Table 2

MIC values of metronidazole after 4 days of incubation for H. bizzozeronii strain CIII-1 GEN , H. bizzozeronii CCUG 35545 T , and corresponding mutants

H. bizzozeronii strains

Cytosine stretch in 3′ of rdxA


MIC value (μg/mL)

























































CCUG 35545T




CCUG 35545T S1




CCUG 35545T S2




The length of the 3′ SSCR and mutations in rdxA are indicated for each strain.

*NS: not sequenced.

To further explore the role of rdxA in H. bizzozeronii’s resistance to metronidazole, the gene was inactivated using a chloramphenicol cassette in two different strains: CIII-1GEN and CCUG 35545T. Due to the lack of a suitable complementation protocol for H. bizzozeronii, two independent mutants for each strain were selected as a control for secondary mutations. All of the mutants showed eight-fold increased MIC values for metronidazole when compared to the respective parental strain (Table 2).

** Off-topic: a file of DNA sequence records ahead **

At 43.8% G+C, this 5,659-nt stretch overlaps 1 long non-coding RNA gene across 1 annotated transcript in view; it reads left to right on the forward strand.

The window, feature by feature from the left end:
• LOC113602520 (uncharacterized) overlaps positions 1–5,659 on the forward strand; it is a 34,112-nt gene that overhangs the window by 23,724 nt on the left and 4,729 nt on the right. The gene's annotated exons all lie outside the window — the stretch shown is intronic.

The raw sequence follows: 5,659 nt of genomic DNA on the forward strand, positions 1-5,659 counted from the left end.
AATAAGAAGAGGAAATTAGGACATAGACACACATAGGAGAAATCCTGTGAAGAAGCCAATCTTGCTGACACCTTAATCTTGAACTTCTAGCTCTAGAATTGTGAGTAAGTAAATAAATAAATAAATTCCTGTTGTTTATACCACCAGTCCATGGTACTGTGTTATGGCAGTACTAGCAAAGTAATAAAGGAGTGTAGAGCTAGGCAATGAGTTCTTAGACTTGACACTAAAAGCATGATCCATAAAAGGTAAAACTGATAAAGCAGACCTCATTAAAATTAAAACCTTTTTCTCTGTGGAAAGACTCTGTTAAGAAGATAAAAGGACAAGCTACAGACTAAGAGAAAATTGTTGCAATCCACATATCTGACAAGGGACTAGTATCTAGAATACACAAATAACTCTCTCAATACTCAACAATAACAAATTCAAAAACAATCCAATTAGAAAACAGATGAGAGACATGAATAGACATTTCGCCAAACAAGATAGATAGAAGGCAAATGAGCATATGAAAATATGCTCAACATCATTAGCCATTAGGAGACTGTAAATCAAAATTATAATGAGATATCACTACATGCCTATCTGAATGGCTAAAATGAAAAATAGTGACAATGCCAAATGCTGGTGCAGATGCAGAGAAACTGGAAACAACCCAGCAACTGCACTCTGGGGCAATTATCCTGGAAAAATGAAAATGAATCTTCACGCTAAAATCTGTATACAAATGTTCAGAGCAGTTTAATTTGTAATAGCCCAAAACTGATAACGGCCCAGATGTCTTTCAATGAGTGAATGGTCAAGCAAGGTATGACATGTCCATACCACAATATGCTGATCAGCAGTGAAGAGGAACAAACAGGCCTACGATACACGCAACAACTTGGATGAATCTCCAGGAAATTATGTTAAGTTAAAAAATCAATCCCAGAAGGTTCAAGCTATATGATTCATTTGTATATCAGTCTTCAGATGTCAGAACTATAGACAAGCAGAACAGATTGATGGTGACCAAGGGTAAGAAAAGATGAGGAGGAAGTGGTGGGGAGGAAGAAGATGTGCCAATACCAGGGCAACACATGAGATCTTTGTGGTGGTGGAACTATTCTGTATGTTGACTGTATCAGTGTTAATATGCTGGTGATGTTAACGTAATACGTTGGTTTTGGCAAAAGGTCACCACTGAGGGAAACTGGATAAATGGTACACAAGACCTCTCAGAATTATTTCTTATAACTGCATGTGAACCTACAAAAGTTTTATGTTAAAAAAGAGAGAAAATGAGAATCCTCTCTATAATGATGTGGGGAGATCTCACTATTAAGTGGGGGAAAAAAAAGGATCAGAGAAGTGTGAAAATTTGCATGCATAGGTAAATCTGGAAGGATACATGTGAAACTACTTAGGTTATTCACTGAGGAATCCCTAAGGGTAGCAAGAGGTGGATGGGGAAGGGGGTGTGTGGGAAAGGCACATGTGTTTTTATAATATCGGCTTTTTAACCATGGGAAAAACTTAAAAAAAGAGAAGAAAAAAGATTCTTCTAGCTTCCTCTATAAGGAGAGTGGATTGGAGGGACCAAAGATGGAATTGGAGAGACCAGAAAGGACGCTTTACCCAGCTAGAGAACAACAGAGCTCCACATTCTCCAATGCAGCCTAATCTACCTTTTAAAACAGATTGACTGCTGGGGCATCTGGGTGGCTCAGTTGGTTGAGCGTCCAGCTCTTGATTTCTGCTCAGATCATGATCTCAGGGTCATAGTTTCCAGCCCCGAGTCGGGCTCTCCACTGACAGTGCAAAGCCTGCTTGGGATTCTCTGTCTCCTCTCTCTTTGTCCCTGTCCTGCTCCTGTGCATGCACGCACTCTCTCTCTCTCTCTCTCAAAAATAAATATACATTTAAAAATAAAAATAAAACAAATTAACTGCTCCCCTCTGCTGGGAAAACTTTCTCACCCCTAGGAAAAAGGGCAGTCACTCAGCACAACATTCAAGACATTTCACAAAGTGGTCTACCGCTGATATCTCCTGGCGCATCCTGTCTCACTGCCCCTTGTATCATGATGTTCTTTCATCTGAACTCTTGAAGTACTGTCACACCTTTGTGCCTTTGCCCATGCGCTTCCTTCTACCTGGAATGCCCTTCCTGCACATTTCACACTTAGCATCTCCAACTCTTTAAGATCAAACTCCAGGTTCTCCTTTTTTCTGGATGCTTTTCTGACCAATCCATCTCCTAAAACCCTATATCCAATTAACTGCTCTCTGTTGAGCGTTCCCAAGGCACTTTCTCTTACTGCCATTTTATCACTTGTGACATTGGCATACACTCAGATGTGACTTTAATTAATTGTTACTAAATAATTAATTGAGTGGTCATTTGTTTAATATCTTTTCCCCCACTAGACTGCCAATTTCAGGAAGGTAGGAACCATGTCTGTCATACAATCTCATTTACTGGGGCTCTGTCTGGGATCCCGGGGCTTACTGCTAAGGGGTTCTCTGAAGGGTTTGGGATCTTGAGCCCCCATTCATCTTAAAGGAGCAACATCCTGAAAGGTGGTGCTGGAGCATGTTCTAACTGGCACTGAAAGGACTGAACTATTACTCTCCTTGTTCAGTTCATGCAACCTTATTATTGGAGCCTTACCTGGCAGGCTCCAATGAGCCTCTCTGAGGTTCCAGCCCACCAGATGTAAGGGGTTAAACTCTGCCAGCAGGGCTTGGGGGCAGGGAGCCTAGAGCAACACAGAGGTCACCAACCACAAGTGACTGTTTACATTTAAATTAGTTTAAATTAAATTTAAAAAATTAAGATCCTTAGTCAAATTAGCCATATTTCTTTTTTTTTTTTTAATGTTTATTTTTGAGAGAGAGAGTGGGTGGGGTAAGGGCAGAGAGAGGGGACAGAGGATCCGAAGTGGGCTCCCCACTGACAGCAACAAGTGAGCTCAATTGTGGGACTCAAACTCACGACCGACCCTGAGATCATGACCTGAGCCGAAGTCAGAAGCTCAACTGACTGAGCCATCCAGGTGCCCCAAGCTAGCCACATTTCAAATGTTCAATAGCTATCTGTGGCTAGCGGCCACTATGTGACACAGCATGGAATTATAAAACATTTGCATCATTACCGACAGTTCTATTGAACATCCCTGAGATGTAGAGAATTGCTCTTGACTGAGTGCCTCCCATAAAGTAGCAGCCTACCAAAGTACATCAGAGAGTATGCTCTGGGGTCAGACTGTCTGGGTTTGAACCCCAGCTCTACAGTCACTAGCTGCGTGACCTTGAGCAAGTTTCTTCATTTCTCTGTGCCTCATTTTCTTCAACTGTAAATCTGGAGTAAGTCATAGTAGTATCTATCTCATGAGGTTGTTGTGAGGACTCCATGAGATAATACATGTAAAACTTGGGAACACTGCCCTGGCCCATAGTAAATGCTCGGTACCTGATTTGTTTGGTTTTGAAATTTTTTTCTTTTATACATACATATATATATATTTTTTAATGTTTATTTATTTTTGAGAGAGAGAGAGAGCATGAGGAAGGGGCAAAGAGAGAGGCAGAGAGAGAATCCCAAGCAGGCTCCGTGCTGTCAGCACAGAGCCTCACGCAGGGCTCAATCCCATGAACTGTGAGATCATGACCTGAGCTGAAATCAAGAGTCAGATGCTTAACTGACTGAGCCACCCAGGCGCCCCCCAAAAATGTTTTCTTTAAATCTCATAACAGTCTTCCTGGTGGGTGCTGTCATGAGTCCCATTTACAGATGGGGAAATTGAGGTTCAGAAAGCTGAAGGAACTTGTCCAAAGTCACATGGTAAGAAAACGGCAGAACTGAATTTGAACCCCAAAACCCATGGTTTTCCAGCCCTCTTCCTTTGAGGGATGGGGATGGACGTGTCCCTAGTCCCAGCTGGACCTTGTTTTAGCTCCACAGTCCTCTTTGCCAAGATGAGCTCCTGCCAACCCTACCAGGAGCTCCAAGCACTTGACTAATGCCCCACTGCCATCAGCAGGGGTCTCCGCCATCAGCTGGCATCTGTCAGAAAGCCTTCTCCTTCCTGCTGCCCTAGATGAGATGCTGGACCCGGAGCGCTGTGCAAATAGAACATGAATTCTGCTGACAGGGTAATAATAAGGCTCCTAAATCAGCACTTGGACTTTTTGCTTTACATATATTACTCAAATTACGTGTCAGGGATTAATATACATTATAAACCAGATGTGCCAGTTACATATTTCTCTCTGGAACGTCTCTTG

The mutation rate for H. bizzozeronii CIII-1GEN gaining metronidazole resistance was estimated by Luria-Delbrück fluctuation analysis, and the results are presented in Table 3. In the first experiment, the rate was calculated to be 4.78 × 10-6. However, in all of the replicates of the subsequent two experiments the number of mutant colonies was above 300, hampering the estimation of the mutation rate. Thus, in a fourth assay the fraction of plated volume (z) was decreased to 0.02, allowing the determination of a mutation rate of 1.74 × 10-5. The mutation frequencies were estimated to be 4.96 × 10-5 and 2.38 × 10-4 in the first and fourth experiments, respectively.
Table 3

Fluctuation analysis for the calculation of the mutation frequencies and rates for H. bizzozeronii CIII-1 GEN which becomes resistant to metronidazole


No. of cells per culture (Nt)

Fraction of culture plated (z)

Resistant bacteria

Mutation rate (μ)

Mutation frequency (f)







2.18 × 107





4.78 × 10-6

4.96 × 10-5


1.07 × 108


> 300






1.40 × 107


> 300






1.30 × 107





1.74 × 10-5

2.38 × 10-4

There are 21 independent cultures for each experiment.